The Future of Field Camps

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Friday, April 18, 2014 | 1 hour 16 mins
Series: AGU/AGI Heads and Chairs

In this webinar, Dave Mogk (Montana State University) and Steven Whitmeyer (James Madison University) lead the discussion about current and future trends in geoscience field camps and how burgeoning enrollments and new technology are impacting this core geoscience course.


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Additional Questions and Answers from the Webinar

We ran out of time for questions and answers.  Below are a number of the questions that we did not have time to respond to, with reponses from the presenters. DM is a response from Dave Mogk.  SJW is a response from Steve Whitmeyer.

A comment that offering an introductory field course does help draw in majors, but it also serves a population that is broader than just the geology department. This has been important at Michigan in getting the College to support our field camps, that we are serving students across the College and not just in our own discipline.

DM:  U Michigan is fortunate to have a dedicated field camp facility near Jackson Wy which they have used very effectively to include students from across many departments by offering courses (I believe) in Environmental Sciences, Energy, and Writing Composition.  Inviting allied disciplines, and maybe those not so closely allied, is a great way to extend awareness of the geosciences to these much broader audiences.  It’s really important that our colleagues in other disciplines have some understanding of geologic habits of mind (deep time, spatial reasoning, complex systems….)

For the Digital Mapping gurus:  Is the visibility of the screen in sunny vs cloudy conditions a serious issue with iPads and other pad computers?  Is there a good solution to this?

DM: This is one for Steve, but I think the technology has come a long way to improve visibility in  outside conditions.

SJW: Screen lighting in outside conditions has gotten better, but there is still significant room for improvement in table screen brightness. Ironically, Trimble devices solved this program years ago by incorporating backlighting to the screens of their mobile devices. Unfortunately, iPads and Android tablets haven’t seen the light yet.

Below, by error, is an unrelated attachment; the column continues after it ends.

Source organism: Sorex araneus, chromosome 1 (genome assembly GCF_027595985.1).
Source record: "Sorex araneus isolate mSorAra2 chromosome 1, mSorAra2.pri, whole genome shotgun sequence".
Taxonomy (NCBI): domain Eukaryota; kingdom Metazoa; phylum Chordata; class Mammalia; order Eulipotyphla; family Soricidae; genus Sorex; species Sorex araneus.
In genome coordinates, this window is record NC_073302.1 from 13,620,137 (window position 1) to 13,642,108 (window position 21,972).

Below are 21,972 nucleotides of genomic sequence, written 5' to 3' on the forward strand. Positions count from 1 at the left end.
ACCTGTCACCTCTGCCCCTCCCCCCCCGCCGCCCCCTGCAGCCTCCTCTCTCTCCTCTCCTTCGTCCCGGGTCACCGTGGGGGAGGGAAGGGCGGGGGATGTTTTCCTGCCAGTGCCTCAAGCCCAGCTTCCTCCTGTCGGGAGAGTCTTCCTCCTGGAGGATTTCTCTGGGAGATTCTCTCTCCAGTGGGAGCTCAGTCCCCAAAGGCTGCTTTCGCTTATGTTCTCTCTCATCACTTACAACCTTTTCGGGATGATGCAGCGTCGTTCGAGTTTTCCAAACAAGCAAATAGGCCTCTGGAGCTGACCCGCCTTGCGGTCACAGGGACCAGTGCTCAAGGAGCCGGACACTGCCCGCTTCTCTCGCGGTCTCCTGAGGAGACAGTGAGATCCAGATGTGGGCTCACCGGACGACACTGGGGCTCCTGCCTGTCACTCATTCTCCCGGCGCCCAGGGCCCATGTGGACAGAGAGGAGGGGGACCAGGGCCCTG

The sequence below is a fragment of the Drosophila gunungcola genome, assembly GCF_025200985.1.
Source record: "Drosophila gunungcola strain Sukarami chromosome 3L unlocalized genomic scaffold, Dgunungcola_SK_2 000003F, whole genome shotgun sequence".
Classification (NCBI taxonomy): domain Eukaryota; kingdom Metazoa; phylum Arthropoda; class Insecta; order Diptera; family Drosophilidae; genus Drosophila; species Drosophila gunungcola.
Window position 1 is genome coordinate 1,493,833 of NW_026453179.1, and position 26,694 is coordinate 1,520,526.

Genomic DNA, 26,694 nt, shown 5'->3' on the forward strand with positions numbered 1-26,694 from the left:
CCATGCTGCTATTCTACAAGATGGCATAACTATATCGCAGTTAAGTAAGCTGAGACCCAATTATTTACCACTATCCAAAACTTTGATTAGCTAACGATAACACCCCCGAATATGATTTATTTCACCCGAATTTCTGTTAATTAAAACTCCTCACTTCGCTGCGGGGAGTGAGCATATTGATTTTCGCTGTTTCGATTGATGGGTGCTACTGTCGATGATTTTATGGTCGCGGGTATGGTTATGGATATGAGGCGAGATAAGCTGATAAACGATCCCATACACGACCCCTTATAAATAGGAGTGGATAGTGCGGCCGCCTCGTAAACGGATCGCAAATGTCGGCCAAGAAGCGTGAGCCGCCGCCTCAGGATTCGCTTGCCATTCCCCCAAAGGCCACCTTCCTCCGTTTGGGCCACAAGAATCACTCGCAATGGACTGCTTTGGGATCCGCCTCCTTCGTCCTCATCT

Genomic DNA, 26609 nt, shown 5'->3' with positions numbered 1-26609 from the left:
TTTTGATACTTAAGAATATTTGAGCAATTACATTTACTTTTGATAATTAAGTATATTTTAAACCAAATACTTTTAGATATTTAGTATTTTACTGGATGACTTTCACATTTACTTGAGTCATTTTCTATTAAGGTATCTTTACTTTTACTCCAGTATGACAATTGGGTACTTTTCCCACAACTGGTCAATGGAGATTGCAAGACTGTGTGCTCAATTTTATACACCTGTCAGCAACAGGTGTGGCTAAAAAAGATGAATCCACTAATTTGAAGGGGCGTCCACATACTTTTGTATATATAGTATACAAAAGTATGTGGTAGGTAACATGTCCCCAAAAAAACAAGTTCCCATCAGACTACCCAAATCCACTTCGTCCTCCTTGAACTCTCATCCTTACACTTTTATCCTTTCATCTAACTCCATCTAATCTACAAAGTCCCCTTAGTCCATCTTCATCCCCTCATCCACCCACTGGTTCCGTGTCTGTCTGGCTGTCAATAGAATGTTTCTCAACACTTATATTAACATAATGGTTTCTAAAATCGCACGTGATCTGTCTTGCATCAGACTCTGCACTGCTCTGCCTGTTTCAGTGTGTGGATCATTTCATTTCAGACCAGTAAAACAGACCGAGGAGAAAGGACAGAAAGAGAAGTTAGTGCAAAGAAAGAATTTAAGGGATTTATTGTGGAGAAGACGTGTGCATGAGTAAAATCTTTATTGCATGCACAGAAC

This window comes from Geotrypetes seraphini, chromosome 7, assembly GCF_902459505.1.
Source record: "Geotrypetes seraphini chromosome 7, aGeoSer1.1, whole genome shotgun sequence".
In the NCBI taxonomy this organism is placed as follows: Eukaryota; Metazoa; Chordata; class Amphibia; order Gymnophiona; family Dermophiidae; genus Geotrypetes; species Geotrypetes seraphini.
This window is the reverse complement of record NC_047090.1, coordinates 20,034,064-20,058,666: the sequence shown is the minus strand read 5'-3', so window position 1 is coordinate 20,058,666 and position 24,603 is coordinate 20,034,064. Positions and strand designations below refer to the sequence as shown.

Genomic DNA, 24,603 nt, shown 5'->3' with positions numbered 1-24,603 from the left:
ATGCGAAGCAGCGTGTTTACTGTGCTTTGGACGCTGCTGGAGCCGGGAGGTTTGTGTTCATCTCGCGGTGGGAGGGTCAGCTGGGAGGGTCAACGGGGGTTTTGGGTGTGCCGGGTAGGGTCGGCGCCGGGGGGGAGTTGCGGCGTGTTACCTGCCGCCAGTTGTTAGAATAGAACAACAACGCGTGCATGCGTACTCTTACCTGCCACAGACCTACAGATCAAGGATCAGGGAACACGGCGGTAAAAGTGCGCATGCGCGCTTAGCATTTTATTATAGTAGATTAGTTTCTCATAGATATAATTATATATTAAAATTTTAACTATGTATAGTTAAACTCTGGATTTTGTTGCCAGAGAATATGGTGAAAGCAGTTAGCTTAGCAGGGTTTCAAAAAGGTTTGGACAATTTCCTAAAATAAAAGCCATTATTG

Comment:  increasing enrollments needs to be addressed, However too many students can lead to student anonymity and compromise learning.

DM:  I agree completely about the negative impacts of high enrollments.  Two thoughts:  1) This is why I suggested a national network of field camp “nodes” to try to distribute the students among many camps, utilizing faculty and resources from many institutions; 2)  John Geissman asked about student: instructor ratio, and the AAPG – Exxon/Mobil Field Safety guide recommends a ratio of about 7 to 1 to handle instruction, logistics, safety.

Have any of you run into ADA compliance issues with your institutions?

DM:  To date we haven’t had many issues regarding ADA, although we have had one woman blow out her knee (skiing) before field camp, and another older student who was not able to physically do the geologic mapping exercises and withdrew with an Incomplete.  In both cases, we were allowed to offer  equitable work  effort for the students to complete the course.  This generally involved some sort of remote sensing (air photo, now Google Earth) based mapping with ground checks along National Forest  roads for ease of access.  Not the same experience by any means, but still we were able to get the students into the field, making measurements, describing rocks and structures,  writing a report.  This is a topic that needs much wider discussion.

SJW: We have had ADA issues, and field course directors need to be very aware of this. I suspect that your institutions will require ADA compliance, so you should be proactive and have a plan in place for how you will accommodate students with physical limitations.

Are there resources that speak on how to use field camp as a program assessment tool?  With rubrics, examples, etc?

DM:  Again, a great topic for future discussion.  I got this idea from Darrell Henry at LSU who was in charge of their overall institutional  accreditation review.   I’m not sure of any  existing rubrics or instruments that exist.  But, my basic idea was to encourage departments to think clearly about their overall goals for student learning outcomes:  what should students know and be able to do when they leave your program?  If your field camp is designed as a “capstone” course, then it should be a good vehicle to measure long-term learning about e.g. rock and mineral ID, geologic structures, landforms, etc.  There are also skill goals:  making measurements, recording notes.  Higher order thinking goals: synthetic and analytical reasoning, etc.  I prepared a matrix of student learning outcomes for our department which I posted on the Earth and Mind blog:   This gives you some idea of the types of programmatic goals you might consider, and then see how your field cap aligns with these goals.